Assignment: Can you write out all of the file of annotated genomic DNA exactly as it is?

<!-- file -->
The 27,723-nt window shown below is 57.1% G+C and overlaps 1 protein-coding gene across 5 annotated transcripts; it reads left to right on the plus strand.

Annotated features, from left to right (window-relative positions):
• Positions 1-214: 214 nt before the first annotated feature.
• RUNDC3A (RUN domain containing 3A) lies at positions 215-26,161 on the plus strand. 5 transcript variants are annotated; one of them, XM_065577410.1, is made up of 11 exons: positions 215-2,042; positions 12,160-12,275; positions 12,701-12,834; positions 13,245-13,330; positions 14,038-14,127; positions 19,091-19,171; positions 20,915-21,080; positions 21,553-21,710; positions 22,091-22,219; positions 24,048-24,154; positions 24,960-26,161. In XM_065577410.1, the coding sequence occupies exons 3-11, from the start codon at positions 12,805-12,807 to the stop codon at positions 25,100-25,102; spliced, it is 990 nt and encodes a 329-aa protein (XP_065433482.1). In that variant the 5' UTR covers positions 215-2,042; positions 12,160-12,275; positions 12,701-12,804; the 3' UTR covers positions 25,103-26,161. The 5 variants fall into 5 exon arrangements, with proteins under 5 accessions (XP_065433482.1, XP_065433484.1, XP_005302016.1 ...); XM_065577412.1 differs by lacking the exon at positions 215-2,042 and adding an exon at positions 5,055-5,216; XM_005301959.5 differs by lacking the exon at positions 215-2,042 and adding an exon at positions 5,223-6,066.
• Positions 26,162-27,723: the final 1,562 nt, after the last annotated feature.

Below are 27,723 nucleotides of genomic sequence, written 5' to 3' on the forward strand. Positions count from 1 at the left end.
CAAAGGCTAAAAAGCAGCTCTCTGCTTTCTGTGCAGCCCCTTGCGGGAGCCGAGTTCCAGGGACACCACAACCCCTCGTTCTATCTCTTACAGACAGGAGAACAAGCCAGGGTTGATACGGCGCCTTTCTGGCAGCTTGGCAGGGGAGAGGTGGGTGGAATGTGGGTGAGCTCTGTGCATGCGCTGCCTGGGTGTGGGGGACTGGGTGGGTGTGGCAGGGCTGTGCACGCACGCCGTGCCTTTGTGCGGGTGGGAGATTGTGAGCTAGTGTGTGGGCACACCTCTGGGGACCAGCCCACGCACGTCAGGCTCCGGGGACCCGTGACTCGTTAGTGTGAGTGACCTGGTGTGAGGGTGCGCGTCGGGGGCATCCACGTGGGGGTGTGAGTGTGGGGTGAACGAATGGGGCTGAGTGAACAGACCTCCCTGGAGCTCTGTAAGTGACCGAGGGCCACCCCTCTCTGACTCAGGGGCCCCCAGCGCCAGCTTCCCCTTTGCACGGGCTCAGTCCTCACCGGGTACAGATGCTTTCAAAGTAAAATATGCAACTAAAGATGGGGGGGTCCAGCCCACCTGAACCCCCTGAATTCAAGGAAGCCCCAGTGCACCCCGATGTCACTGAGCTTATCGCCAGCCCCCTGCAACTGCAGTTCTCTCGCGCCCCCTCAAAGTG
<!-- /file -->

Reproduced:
The 27,723-nt window shown below is 57.1% G+C and overlaps 1 protein-coding gene across 5 annotated transcripts; it reads left to right on the plus strand.

Annotated features, from left to right (window-relative positions):
• Positions 1-214: 214 nt before the first annotated feature.
• RUNDC3A (RUN domain containing 3A) lies at positions 215-26,161 on the plus strand. 5 transcript variants are annotated; one of them, XM_065577410.1, is made up of 11 exons: positions 215-2,042; positions 12,160-12,275; positions 12,701-12,834; positions 13,245-13,330; positions 14,038-14,127; positions 19,091-19,171; positions 20,915-21,080; positions 21,553-21,710; positions 22,091-22,219; positions 24,048-24,154; positions 24,960-26,161. In XM_065577410.1, the coding sequence occupies exons 3-11, from the start codon at positions 12,805-12,807 to the stop codon at positions 25,100-25,102; spliced, it is 990 nt and encodes a 329-aa protein (XP_065433482.1). In that variant the 5' UTR covers positions 215-2,042; positions 12,160-12,275; positions 12,701-12,804; the 3' UTR covers positions 25,103-26,161. The 5 variants fall into 5 exon arrangements, with proteins under 5 accessions (XP_065433482.1, XP_065433484.1, XP_005302016.1 ...); XM_065577412.1 differs by lacking the exon at positions 215-2,042 and adding an exon at positions 5,055-5,216; XM_005301959.5 differs by lacking the exon at positions 215-2,042 and adding an exon at positions 5,223-6,066.
• Positions 26,162-27,723: the final 1,562 nt, after the last annotated feature.

Below are 27,723 nucleotides of genomic sequence, written 5' to 3' on the forward strand. Positions count from 1 at the left end.
CAAAGGCTAAAAAGCAGCTCTCTGCTTTCTGTGCAGCCCCTTGCGGGAGCCGAGTTCCAGGGACACCACAACCCCTCGTTCTATCTCTTACAGACAGGAGAACAAGCCAGGGTTGATACGGCGCCTTTCTGGCAGCTTGGCAGGGGAGAGGTGGGTGGAATGTGGGTGAGCTCTGTGCATGCGCTGCCTGGGTGTGGGGGACTGGGTGGGTGTGGCAGGGCTGTGCACGCACGCCGTGCCTTTGTGCGGGTGGGAGATTGTGAGCTAGTGTGTGGGCACACCTCTGGGGACCAGCCCACGCACGTCAGGCTCCGGGGACCCGTGACTCGTTAGTGTGAGTGACCTGGTGTGAGGGTGCGCGTCGGGGGCATCCACGTGGGGGTGTGAGTGTGGGGTGAACGAATGGGGCTGAGTGAACAGACCTCCCTGGAGCTCTGTAAGTGACCGAGGGCCACCCCTCTCTGACTCAGGGGCCCCCAGCGCCAGCTTCCCCTTTGCACGGGCTCAGTCCTCACCGGGTACAGATGCTTTCAAAGTAAAATATGCAACTAAAGATGGGGGGGTCCAGCCCACCTGAACCCCCTGAATTCAAGGAAGCCCCAGTGCACCCCGATGTCACTGAGCTTATCGCCAGCCCCCTGCAACTGCAGTTCTCTCGCGCCCCCTCAAAGTG